But now there’s talk, serious talk from people like Hillary Clinton, Rudy Giuliani and the building’s new owner Larry Silverstein, of rebuilding both skyscrapers. This impulse must be resisted. Those buildings terrorized the skyline of Manhattan for too long. They combined ostentation and austerity with all the chilling precision of an economic package devised by the IMF.

The architect of the World Trade Center complex, Minuro Yamasaki, was morbidly afraid of heights. It shows in his work. Like the tycoon in Akira Kurosawa’s wonderful film High and Low, Yamasaki has projected his own nightmares on all of us. His towers are more than blunt symbols of corporate power. They are erections of dominion that inject a feeling of powerlessness in those who must encounter their airy permanence. His architecture does violence to the psyche as surely as those planes did violence to the human body. Yamasaki said he wanted enough space around the base of the towers so onlookers could be “overwhelmed by their greatness.”

Yamasaki, who died in 1986, saw himself as a field marshal of space, a kind of Japanese-American version of Philip Johnson, the avatar of the glass curtain skyscraper. Johnson’s neo-fascist erections made him the favorite architect of Fed chairman Alan Greenspan, with whom he once debated the finer points of Martin Heidegger in the salon of Ayn Rand. Yamasaki is like Johnson only duller. He was more ruthless in his desire to shave all aesthetic pleasure out of his cubes and tubes, to make them monuments to functionality.

The towers were meant to be impervious to the elements, as if they could not only defy space, wind, and the colors of nature, but time as well. That was Yamasaki’s biggest lie, a conceit as big as the ever-expanding bull market or the prospect of an
impenetrable missile defense shield. But the lie was shattered in a matter of minutes, as first the load-bearing exo-skeleton quivered and buckled, then the joints melted in the inferno of the burning jet fuel, and finally one floor after another collapsed with all the finality of an Old Testament prophecy fulfilled.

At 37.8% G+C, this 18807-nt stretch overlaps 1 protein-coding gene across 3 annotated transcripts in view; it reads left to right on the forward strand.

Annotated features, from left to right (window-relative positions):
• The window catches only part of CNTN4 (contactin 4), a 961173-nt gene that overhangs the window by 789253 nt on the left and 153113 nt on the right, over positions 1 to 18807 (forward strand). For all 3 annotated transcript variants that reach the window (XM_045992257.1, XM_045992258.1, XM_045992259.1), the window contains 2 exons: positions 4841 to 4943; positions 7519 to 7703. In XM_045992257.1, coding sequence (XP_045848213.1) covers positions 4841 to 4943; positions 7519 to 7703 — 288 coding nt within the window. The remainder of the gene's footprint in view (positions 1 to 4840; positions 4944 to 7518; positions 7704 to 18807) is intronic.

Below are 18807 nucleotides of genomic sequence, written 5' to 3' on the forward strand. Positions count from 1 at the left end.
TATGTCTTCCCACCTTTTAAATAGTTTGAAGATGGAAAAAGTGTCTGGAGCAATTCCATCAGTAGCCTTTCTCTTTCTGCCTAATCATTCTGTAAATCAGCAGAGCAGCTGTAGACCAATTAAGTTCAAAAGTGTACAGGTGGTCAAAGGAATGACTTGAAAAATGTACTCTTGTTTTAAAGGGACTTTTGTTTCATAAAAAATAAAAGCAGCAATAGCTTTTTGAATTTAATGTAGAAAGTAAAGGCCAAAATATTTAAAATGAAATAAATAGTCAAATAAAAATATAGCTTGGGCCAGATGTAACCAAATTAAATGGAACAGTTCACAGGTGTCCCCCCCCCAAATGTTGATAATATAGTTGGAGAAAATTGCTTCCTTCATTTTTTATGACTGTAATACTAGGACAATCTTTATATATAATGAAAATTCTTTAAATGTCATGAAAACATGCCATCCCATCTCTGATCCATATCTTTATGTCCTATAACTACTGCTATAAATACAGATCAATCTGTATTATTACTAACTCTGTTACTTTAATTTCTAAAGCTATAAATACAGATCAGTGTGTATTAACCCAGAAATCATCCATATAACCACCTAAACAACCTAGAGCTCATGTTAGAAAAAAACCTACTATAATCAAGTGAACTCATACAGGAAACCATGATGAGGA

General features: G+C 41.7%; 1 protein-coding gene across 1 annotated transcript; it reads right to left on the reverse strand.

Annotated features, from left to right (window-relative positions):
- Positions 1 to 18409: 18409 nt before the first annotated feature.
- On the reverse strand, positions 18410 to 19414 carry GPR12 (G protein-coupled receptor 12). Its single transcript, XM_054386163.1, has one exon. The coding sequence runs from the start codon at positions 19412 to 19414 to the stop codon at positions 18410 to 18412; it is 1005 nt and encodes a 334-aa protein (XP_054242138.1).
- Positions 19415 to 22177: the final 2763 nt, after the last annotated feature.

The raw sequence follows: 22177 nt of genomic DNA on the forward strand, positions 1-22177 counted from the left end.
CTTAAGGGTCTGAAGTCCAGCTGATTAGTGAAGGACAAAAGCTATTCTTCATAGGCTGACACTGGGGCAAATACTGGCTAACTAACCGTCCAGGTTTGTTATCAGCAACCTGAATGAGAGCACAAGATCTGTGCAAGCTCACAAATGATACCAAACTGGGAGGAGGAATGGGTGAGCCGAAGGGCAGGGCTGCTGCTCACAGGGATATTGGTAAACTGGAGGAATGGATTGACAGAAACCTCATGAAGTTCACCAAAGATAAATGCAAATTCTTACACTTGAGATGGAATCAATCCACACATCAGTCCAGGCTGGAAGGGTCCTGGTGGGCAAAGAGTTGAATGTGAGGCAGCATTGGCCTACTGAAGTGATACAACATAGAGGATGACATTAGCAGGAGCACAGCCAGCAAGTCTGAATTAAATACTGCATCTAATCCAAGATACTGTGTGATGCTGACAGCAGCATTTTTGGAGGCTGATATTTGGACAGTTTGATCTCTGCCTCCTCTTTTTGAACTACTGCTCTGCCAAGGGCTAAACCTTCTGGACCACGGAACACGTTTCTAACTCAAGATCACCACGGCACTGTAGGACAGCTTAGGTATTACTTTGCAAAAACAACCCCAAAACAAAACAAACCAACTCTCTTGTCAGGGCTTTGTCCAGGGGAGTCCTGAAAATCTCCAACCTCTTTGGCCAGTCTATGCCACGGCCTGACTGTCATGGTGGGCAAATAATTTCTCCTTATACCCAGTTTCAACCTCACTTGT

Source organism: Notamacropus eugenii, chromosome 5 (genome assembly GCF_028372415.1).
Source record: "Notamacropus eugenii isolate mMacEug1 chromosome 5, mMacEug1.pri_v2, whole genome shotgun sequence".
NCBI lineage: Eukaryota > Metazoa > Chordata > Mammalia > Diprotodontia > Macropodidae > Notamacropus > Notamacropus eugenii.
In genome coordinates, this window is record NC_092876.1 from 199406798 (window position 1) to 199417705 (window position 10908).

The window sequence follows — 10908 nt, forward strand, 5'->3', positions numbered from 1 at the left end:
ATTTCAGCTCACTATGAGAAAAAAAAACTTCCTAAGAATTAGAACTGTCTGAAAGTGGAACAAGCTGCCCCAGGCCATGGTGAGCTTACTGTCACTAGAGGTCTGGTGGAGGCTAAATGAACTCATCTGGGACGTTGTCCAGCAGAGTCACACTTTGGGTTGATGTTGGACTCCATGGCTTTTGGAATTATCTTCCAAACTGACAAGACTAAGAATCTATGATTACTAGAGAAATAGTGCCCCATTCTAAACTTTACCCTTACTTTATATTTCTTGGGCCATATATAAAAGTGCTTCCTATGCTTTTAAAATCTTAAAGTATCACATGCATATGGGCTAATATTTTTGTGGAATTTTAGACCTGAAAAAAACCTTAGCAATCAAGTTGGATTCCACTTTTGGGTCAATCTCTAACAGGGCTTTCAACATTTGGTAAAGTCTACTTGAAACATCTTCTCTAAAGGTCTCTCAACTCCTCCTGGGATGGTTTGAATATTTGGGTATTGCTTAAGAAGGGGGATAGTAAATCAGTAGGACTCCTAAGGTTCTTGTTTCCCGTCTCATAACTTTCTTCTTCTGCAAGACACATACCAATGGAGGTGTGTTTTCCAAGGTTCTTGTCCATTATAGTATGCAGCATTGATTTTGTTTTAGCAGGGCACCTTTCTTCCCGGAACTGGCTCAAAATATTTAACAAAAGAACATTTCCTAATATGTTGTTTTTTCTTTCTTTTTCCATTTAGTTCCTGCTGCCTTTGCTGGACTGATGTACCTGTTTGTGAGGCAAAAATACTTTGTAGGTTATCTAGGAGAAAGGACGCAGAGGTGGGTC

Compare Yamasaki’s structure to the great old spire just down the avenue and you can almost read the arc of corporate America. The Woolworth Building, Cass Gilbert’s gothic confection, offers the city a kind of airy whimsy. Illusory, yes, but self-consciously fun. It doesn’t demand your attention so much as it seduces it.

Yamasaki was a favorite of the new corporate order because, unlike Frank Lloyd Wright or the spendy Johnson, he built on the cheap. The WTC towers cost only $350 million. The early price tag on rebuilding the structures is put at $2.5 billion. Also recall that the towers were for most of their life public buildings, owned by the city of New York. But there was little truly civic about them: they were cold, sterile, forbidding symbols of a government that had turned inward, that had begun to co-inhabit with the very corporations and financial houses it was charged with regulating.

Jeffrey St. Clair is editor of CounterPunch. His new book is Killing Trayvons: an Anthology of American Violence (with JoAnn Wypijewski and Kevin Alexander Gray). He can be reached at: sitka@comcast.net.

This article was originally published in the September 15, 2001 print edition of CounterPunch.

 

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Jeffrey St. Clair is editor of CounterPunch. His new book is Bernie and the Sandernistas: Field Notes From a Failed Revolution. He can be reached at: sitka@comcast.net or on Twitter  @JSCCounterPunch